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The Good And Bad Of Twitter At SXSW

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If last year’s SXSW was Twitter’s coming out party, this year it achieved utility status.  A utility is something that is always on, and essential.  To lose it would be to thrust yourself into the dark ages.  Water, electricity, gas … and Twitter.  Sound like an exaggeration? 

Not for anyone who has spent the last few days watching the incessant live twittering at SXSW.  Because not every reader is as tricked out in extreme geekdom as those at SXSW, here’s a brief description of Twitter:

It is a tool that allows you to broadcast your answer to the simple question, "what are you doing?," through writing a short 140 character text message.  That message is posted online where a group of individuals that are "following" you can see it.  Following someone is the equivalent in Twitter language of becoming their friend of Facebook.  Popular Twitterers have several thousand followers.  Through this steady stream of updates, at an event like SXSW, you can watch the live pulse of the event and what people think about it real time.  So, without further ado, here are the reasons why Twitter rocks and sucks simultaneously at SXSW.

Why It Rocks:

  1. Helps you decide where to go. SXSW is a huge tradeshow and knowing which panel to attend or which party to spend 30 minutes (or longer) waiting in line for is not easy.  By watching what your Twitter friends are saying online about these events, you can decide where to go real time based on the feedback of the community.  It is the ultimate live rating tool that allows you to make an informed decision about how to spend your time.  In the evenings, as the "official" SXSW parties had lines around the block, just about everyone used Twitter to create their owh "flash parties" at other bars and locations around Austin.  The best?  Easily Gary Vaynerchuck (of WineLibraryTV) organizing a flash party in the lobby of the Marriott with free wine.  Within 30 minutes, he drew more than 100 people to the spot, gave aways lots of wristbands and free wine, and got the party busted by the cops.  Free wine rocks.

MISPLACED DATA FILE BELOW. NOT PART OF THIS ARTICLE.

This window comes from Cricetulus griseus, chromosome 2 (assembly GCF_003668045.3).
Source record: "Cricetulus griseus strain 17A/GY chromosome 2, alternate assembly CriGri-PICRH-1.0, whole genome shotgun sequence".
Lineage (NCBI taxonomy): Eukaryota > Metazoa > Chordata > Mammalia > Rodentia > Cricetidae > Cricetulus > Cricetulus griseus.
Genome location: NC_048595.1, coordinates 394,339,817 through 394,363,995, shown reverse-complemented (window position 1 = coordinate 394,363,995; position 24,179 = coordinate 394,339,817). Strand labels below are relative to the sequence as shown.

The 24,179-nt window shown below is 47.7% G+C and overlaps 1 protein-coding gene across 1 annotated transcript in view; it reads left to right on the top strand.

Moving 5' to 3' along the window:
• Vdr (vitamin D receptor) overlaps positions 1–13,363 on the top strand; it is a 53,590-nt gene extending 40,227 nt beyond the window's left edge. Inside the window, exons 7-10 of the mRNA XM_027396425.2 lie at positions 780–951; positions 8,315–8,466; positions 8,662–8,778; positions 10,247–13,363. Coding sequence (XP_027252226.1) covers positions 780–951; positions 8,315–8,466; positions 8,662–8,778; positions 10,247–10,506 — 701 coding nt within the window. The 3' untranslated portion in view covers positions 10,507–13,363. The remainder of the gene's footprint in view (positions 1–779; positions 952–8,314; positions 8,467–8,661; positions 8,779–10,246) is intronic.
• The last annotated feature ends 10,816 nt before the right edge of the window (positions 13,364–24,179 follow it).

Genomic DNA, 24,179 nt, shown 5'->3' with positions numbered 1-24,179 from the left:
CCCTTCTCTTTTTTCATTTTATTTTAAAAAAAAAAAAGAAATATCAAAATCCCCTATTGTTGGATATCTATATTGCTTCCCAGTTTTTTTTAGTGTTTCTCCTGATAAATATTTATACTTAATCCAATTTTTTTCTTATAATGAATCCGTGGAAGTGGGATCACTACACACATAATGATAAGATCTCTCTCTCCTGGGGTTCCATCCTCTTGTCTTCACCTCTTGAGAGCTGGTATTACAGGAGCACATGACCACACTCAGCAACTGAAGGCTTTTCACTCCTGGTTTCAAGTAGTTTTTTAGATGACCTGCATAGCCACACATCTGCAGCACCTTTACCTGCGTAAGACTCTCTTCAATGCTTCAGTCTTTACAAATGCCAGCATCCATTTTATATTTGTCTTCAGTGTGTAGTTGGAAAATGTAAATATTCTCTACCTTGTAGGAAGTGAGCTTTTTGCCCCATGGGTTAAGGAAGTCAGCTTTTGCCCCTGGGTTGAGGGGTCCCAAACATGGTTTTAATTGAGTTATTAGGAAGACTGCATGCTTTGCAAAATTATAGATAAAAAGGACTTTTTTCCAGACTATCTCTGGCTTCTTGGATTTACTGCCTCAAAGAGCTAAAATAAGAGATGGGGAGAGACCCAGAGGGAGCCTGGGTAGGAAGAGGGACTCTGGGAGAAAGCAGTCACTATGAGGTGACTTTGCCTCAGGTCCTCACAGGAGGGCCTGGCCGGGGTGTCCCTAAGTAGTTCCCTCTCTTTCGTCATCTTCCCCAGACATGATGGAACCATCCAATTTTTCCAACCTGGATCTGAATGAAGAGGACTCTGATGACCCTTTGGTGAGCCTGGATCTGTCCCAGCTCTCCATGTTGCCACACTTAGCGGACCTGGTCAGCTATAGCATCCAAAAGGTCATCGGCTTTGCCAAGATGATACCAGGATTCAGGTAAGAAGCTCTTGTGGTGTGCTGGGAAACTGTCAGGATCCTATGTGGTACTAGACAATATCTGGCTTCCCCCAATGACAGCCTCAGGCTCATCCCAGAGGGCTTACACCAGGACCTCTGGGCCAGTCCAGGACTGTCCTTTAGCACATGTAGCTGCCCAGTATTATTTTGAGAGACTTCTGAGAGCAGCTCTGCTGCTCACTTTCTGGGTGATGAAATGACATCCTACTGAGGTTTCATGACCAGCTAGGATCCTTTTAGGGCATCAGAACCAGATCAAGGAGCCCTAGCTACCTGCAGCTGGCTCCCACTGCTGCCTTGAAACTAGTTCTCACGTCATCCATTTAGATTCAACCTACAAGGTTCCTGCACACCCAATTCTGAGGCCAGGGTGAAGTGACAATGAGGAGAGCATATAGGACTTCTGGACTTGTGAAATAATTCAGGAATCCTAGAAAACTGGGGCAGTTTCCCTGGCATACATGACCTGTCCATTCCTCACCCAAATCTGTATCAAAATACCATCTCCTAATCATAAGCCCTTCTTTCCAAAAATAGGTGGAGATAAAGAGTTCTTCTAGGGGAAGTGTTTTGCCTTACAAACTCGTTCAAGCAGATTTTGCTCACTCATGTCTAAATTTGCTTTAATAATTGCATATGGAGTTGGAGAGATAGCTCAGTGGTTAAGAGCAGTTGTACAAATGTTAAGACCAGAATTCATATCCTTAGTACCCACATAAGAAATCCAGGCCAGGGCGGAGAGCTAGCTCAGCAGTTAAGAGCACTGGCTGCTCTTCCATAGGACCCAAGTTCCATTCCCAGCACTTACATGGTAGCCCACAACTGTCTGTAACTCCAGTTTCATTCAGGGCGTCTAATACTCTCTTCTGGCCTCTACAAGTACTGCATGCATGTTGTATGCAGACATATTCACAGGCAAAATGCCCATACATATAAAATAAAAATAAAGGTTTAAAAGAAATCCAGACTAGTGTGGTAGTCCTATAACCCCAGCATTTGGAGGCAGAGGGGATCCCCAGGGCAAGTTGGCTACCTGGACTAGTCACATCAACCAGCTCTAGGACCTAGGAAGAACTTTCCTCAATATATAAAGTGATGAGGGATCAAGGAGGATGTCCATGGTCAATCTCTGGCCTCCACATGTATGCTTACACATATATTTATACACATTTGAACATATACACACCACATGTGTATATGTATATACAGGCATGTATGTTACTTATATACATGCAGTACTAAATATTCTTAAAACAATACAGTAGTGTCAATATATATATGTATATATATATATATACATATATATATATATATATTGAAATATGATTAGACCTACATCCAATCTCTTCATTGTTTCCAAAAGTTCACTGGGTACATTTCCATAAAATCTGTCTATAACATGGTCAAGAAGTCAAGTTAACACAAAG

2. Allows you to ask a question to everyone without spamming. Why is this important?  Well, in any other medium, in order to get an answer to a question, you need to ask someone.  Even in a good community you can ask a subset of people.  The problem with this is that sometimes you are not sure who has the answer.  For example, I needed to know the address of a party.  Am I really going to send a mass email to everyone I know asking for that?  Of course not.  But putting out a Twitter message (known as a "Tweet") about it allows me to invite anyone from the community to provide an answer.  And usually I can get one from an unexpected source (that I may never have otherwise thought to ask) within a few minutes.
  3. Let’s you be like God (all seeing).  Whether or not you believe in God, most people say he (or she) is all knowing and all seeing.  To me, that means knowing everything that is going on everywhere and what everyone is thinking.  Twitter is a way of doing that in real time.  You may not have a question or need to get a particular piece of information, but the stream of real time reports from across the event allows you to know about everything as it happens.

Why It Sucks:

  1. Destroys "real" conversations. At many parties or other events with some high profile Twitter users, they are spending so much time updating the community and answering direct posts that they forget about the moment and individuals that are around them in real life.  From sending a Twitter update to someone across the room (rather than talking to them) to focusing on Twittering about a conversation rather than actually having it … overuse of Twitter can destroy real life conversations and I saw this happen more than once at various points during the show.
  2. Turns individuals into nothing more than a user ID. With everyone on Twitter, the first question many people would ask one another when meeting was what their Twitter ID name was.  Though this is certainly a form of connecting, it doesn’t tend to tell you as much about someone as, say, asking where they work, or what they like to do in their spare time.  Each of us has a story to tell beyond our Twitter ID, and some people didn’t get past it.  Luckily, I’m relatively safe because my Twitter ID is just my full name (rohitbhargava).  Imagine if it was "personalitynotincluded" and I didn’t get a chance to explain that this was the name of my book?  I probably wouldn’t come out too well. 
  3. Encourages ranting rather than reasoning. One of the problems with the short length of Tweets, and the speed with which you can post them is that the model encourages you to rant with a thought of the moment rather than taking a second to offer a reasoned thought or point of view.  As a result, sometimes the quality suffers.  Of course, this varies from person to person, but on the whole there are many people who might post opinions or thoughts in a Tweet that they would never share either in real life or on their own blog.  The challenge is to maintain a high enough editorial standard for yourself in Twitter as you might elsewhere.  There are lots of Twitter users who fail miserably at this, which makes Twitter suck.

For those either at SXSW or just users of Twitter who are not at the show, what do you think?  Discuss (here or on Twitter).

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